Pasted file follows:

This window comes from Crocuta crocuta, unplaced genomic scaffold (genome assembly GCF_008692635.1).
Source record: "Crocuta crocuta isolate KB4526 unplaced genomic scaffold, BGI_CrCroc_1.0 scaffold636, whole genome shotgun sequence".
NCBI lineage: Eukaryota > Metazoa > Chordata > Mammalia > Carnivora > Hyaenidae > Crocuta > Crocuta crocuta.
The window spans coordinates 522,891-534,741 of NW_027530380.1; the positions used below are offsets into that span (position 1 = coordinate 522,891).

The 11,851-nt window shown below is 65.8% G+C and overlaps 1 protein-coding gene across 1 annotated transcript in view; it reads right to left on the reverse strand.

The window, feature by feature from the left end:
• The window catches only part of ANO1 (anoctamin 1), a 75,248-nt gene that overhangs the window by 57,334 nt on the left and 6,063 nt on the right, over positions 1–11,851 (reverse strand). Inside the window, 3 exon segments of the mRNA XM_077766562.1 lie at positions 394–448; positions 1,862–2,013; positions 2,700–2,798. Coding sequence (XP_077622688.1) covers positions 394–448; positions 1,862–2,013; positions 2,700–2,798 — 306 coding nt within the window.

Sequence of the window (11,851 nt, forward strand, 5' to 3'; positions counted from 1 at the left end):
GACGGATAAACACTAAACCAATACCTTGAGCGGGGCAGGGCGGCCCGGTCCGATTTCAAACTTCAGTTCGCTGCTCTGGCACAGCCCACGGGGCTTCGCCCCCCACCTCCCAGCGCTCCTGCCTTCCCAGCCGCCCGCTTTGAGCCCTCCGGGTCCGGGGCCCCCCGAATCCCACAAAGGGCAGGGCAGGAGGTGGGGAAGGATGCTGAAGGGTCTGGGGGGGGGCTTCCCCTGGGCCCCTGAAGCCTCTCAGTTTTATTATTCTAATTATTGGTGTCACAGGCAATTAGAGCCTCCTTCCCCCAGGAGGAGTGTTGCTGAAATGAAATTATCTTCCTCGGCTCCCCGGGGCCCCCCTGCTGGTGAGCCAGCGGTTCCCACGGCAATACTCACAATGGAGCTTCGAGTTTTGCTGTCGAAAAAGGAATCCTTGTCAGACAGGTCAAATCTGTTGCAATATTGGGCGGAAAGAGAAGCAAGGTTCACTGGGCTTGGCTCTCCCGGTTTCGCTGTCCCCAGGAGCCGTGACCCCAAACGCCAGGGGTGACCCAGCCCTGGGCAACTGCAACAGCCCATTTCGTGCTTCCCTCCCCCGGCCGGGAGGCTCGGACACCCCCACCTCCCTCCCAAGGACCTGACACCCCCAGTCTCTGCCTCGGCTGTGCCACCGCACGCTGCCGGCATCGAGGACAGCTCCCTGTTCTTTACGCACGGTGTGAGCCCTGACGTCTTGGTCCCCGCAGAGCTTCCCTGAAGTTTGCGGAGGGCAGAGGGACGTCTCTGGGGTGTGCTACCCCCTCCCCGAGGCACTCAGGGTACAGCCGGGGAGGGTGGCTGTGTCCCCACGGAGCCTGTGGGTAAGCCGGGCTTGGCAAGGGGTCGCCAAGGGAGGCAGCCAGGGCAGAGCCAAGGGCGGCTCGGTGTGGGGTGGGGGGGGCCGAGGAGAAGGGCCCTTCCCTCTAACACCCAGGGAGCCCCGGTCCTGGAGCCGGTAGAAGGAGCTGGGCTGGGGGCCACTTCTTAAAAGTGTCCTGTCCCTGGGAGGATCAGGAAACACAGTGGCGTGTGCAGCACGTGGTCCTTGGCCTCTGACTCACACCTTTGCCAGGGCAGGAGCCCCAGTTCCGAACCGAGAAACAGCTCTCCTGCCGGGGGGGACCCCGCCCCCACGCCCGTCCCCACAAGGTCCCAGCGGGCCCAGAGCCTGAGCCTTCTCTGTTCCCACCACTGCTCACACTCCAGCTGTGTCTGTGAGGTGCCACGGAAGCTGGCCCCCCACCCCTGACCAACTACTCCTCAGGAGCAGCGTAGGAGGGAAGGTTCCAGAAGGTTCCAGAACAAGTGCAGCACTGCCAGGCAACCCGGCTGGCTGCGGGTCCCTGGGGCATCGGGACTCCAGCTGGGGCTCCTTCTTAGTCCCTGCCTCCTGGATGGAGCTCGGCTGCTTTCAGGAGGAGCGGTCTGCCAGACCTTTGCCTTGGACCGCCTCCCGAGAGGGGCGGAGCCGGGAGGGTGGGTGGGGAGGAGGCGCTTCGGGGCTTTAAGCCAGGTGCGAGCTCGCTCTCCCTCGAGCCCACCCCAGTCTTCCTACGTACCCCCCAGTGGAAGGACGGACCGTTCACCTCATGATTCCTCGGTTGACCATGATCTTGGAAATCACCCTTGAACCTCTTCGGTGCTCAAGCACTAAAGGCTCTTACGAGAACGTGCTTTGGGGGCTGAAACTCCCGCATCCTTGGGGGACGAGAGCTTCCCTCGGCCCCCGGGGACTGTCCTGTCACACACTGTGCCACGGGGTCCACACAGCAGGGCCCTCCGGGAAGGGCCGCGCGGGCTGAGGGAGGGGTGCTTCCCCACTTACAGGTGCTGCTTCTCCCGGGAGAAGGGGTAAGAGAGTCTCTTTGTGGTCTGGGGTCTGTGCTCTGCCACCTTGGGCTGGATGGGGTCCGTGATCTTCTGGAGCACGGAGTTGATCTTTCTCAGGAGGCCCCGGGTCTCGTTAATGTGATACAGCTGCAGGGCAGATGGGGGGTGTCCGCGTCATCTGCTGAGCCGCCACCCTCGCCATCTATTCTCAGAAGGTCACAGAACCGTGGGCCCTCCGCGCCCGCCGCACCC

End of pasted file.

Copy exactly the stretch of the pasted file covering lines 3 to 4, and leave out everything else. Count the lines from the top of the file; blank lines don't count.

NCBI lineage: Eukaryota > Metazoa > Chordata > Mammalia > Carnivora > Hyaenidae > Crocuta > Crocuta crocuta.
The window spans coordinates 522,891-534,741 of NW_027530380.1; the positions used below are offsets into that span (position 1 = coordinate 522,891).